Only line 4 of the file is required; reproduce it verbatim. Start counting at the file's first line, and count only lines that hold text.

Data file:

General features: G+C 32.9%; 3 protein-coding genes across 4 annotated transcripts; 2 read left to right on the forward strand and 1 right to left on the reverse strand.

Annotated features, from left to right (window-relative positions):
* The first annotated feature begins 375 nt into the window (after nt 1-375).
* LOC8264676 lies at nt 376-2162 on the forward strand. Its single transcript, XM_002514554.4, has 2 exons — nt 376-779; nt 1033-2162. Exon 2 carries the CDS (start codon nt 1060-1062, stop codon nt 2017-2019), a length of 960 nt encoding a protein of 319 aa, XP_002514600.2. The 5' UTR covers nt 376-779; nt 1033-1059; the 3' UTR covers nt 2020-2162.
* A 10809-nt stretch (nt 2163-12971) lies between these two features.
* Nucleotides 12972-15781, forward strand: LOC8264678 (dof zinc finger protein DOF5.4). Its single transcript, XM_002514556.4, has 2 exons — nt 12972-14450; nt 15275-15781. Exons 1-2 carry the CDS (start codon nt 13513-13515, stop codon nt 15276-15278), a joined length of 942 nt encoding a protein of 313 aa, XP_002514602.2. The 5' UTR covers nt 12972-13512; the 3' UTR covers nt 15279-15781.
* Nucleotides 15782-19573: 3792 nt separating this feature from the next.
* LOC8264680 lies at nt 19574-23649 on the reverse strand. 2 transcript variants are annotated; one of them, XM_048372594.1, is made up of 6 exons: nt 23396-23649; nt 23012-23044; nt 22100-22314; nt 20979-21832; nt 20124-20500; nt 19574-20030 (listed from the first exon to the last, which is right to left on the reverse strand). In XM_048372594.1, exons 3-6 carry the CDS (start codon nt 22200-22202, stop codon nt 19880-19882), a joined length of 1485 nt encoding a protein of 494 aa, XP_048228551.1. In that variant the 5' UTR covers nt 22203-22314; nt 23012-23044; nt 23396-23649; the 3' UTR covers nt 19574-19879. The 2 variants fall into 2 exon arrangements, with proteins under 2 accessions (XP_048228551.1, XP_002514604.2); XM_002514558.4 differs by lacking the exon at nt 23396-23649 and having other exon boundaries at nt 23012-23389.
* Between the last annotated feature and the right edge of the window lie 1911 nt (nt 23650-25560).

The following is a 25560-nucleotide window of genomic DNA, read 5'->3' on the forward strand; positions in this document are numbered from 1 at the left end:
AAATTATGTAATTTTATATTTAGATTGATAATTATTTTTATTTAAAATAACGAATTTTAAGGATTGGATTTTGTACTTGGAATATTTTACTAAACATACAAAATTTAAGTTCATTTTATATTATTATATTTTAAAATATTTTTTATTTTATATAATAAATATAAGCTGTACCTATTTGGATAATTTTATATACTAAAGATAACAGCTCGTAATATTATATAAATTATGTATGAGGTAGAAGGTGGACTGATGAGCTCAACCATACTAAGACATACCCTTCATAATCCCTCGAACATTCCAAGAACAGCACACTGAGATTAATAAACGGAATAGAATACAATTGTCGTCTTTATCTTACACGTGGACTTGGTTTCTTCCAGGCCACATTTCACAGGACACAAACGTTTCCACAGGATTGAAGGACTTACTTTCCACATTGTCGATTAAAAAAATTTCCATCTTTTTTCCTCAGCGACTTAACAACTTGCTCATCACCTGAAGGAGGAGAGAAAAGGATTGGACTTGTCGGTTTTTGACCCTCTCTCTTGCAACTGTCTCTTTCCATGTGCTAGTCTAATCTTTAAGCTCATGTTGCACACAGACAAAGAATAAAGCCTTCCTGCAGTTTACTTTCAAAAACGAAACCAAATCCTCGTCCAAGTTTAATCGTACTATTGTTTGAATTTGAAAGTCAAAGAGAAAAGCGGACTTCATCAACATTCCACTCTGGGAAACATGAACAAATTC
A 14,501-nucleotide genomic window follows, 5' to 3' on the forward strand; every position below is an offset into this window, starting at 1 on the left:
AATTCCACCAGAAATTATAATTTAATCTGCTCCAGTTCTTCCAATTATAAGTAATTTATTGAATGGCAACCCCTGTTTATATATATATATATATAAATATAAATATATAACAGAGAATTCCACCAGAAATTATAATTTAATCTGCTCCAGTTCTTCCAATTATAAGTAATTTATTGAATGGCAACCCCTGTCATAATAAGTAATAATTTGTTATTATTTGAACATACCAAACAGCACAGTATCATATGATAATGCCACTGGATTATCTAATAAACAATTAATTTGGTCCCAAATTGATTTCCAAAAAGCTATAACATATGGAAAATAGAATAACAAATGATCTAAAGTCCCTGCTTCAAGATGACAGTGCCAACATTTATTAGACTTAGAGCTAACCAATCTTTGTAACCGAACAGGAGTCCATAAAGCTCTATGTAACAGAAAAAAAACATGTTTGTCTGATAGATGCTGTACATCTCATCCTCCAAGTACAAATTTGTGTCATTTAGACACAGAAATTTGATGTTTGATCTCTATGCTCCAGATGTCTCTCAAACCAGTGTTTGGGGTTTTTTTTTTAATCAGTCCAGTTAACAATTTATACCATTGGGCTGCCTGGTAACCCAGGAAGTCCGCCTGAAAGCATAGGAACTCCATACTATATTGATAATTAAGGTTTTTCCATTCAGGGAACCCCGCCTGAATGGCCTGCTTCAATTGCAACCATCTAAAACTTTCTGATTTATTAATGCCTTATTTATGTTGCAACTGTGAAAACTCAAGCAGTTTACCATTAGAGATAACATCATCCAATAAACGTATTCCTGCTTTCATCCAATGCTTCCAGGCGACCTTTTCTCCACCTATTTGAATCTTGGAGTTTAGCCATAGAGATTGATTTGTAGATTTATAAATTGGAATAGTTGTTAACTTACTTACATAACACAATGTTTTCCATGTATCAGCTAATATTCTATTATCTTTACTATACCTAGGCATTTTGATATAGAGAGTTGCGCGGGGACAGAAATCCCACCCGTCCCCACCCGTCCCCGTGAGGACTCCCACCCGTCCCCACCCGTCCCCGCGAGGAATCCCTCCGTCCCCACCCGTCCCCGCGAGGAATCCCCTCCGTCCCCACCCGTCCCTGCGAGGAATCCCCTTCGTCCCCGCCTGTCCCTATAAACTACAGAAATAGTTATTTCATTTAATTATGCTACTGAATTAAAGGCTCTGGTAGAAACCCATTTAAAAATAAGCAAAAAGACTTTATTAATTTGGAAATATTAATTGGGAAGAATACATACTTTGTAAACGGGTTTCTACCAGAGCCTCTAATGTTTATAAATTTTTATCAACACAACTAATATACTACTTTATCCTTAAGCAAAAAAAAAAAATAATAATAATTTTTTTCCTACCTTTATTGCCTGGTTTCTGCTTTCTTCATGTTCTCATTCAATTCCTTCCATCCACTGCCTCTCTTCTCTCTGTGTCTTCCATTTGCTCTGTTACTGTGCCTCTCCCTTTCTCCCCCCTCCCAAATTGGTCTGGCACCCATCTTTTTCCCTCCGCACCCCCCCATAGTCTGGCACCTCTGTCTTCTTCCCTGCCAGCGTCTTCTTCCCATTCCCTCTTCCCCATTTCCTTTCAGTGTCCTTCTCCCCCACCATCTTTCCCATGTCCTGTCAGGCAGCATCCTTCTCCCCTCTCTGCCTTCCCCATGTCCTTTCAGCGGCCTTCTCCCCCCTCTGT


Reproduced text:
* LOC8264676 lies at nt 376-2162 on the forward strand. Its single transcript, XM_002514554.4, has 2 exons — nt 376-779; nt 1033-2162. Exon 2 carries the CDS (start codon nt 1060-1062, stop codon nt 2017-2019), a length of 960 nt encoding a protein of 319 aa, XP_002514600.2. The 5' UTR covers nt 376-779; nt 1033-1059; the 3' UTR covers nt 2020-2162.